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Glasgow Subway has ambitious plans to become the first Subway tunnels to have 5G signalling, thanks to a collaborative agreement between Strathclyde Partnership for transport (SPT), Cisco, the University of Strathclyde, and the South Korean Transport Agency.
The plan will begin with a trial 5G project to test the viability and practical operation of 5G within a small section of the Subway between Buchanan Street and St Enoch station in Glasgow. That covers an area of about half a mile but it's plenty of space to see just how well 5G works under these conditions.
As SPT Chair Councillor Dr Martin Bartos explains, "the proposal is to test a 5G signal in a tunnel environment and look at the viability of running 5G in a tunnel network despite our Victorian infrastructure and the restraints of our system."
Those ageing tunnels are likely to be a potential issue for the system so it'll be interesting to see how it turns out. It seems like Cisco has a similar view with Cisco Scotland Country Manager Paul Kavanagh explaining, "we believe that it will help to provide a better understanding of its operational benefits in this type of environment, which we anticipate will be of great interest to other Subway and Underground systems across the world."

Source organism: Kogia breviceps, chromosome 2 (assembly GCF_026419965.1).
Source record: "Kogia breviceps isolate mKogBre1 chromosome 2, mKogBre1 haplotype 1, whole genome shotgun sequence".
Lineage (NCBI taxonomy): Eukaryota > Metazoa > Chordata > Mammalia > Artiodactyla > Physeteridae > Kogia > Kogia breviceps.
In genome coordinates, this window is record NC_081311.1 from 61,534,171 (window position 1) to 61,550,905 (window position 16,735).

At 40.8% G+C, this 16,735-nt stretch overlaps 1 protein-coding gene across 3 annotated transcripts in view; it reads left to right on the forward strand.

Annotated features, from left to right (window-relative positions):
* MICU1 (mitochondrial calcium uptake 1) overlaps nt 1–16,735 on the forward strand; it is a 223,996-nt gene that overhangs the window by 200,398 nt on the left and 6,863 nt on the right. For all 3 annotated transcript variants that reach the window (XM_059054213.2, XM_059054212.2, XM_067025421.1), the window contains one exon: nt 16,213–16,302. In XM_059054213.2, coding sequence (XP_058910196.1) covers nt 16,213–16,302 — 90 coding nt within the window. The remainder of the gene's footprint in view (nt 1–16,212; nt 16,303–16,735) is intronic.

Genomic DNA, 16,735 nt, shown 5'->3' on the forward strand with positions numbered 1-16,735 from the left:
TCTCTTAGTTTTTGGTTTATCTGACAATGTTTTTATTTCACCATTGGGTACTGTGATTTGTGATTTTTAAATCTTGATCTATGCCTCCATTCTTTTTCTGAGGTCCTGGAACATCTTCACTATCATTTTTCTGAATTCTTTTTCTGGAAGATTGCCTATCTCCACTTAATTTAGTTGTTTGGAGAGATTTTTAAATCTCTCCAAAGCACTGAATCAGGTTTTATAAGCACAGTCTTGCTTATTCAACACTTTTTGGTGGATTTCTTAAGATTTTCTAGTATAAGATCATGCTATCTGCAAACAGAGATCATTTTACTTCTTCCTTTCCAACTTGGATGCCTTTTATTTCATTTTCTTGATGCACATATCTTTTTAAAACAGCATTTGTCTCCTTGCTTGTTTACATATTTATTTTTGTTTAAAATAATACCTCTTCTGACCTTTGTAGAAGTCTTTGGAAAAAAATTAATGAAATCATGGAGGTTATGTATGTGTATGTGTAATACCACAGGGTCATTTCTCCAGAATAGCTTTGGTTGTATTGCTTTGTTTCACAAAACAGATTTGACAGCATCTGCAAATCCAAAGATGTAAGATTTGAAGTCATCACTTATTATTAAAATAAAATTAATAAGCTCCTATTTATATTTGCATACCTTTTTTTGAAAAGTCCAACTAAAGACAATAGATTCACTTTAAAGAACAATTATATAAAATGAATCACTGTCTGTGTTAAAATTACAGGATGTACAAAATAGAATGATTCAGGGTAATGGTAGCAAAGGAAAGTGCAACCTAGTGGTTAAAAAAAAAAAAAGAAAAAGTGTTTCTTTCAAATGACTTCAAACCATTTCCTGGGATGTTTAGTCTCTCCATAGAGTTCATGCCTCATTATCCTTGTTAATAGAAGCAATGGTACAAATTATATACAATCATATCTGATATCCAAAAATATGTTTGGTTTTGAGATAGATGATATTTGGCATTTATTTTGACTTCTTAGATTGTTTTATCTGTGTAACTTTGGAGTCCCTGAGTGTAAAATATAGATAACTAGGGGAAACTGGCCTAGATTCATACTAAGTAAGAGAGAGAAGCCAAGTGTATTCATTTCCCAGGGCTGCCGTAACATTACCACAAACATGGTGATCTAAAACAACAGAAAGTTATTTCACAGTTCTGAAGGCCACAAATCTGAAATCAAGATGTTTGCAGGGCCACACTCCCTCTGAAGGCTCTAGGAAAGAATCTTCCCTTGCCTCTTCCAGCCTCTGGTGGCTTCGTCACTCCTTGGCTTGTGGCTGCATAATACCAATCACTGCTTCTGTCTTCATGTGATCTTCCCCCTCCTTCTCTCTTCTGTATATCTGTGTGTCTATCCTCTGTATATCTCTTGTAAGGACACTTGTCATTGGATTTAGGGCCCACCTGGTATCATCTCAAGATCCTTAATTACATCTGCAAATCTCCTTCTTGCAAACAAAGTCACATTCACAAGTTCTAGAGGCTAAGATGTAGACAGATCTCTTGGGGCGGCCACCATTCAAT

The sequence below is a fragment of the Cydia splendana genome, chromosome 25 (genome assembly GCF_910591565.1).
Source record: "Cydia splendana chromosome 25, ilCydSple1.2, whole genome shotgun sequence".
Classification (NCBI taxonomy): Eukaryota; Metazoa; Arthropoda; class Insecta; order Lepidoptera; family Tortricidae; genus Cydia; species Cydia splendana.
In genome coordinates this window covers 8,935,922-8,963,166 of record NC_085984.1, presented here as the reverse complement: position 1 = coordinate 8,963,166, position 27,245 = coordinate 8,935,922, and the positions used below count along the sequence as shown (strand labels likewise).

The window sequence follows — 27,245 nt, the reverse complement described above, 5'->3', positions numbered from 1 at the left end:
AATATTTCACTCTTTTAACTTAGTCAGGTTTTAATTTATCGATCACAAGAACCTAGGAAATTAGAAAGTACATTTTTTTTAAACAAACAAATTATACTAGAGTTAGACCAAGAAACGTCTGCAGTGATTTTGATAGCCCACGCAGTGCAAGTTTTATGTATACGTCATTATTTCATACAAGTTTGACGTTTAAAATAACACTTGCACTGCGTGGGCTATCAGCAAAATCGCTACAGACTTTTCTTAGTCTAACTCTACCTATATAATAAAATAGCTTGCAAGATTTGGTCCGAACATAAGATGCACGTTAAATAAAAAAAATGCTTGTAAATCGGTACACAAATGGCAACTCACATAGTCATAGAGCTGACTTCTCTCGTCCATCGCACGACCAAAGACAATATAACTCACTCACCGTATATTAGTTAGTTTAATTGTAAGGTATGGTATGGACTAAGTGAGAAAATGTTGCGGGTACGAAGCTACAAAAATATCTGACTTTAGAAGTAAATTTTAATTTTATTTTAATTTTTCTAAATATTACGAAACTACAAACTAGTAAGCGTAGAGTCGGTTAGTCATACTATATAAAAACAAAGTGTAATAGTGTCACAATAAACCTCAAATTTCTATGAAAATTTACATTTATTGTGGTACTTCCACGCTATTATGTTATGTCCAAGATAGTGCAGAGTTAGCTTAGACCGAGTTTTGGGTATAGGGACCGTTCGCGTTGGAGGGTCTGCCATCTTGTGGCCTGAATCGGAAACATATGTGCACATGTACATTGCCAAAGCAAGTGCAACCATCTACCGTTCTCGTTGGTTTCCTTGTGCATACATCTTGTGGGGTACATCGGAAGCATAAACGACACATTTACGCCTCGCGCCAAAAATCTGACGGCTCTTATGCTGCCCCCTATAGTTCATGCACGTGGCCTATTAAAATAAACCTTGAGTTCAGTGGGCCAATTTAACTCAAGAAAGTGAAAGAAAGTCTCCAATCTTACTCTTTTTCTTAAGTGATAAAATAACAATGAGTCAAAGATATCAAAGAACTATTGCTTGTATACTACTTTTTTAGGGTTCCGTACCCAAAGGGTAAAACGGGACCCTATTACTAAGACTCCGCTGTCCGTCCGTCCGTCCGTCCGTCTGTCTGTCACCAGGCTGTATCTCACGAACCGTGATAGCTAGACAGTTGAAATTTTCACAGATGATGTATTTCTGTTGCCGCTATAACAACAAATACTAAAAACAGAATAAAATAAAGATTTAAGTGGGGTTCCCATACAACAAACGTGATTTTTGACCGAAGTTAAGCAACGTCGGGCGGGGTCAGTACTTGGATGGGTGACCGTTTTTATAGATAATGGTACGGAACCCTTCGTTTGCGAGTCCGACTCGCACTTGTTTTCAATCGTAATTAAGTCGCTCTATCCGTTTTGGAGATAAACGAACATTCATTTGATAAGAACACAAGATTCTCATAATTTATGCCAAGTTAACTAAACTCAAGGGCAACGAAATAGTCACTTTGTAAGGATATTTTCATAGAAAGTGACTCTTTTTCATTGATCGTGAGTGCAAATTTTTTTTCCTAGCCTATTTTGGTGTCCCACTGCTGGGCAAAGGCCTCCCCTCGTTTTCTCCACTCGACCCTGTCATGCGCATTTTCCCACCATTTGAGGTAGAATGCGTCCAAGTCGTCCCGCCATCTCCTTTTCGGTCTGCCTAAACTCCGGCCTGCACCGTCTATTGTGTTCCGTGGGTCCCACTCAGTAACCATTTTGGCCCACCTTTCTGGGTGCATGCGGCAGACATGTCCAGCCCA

18 month trial
The trial is meant to last 18 months with all results to be shared with other underground networks where appropriate.
The project is also part-funded by the UK Government Department of Digital, Culture, Media and Sport with other unnamed industry partners also participating in encouraging the project.
While it's impossible to say right now how things will work out, it's a substantial step forward in showing how 5G can be used in a variety of different scenarios, even amongst challenging conditions such as tunnels and other subterranean landscapes.
In recent times, Virgin Trains has trialled onboard 5G Wi-Fi on its overground services with similar ventures considered for routes such as the Trans Pennine rail route, however this is the first of its kind when it comes to underground communication.
If it goes well, expect things to develop rapidly at other underground locations around the world.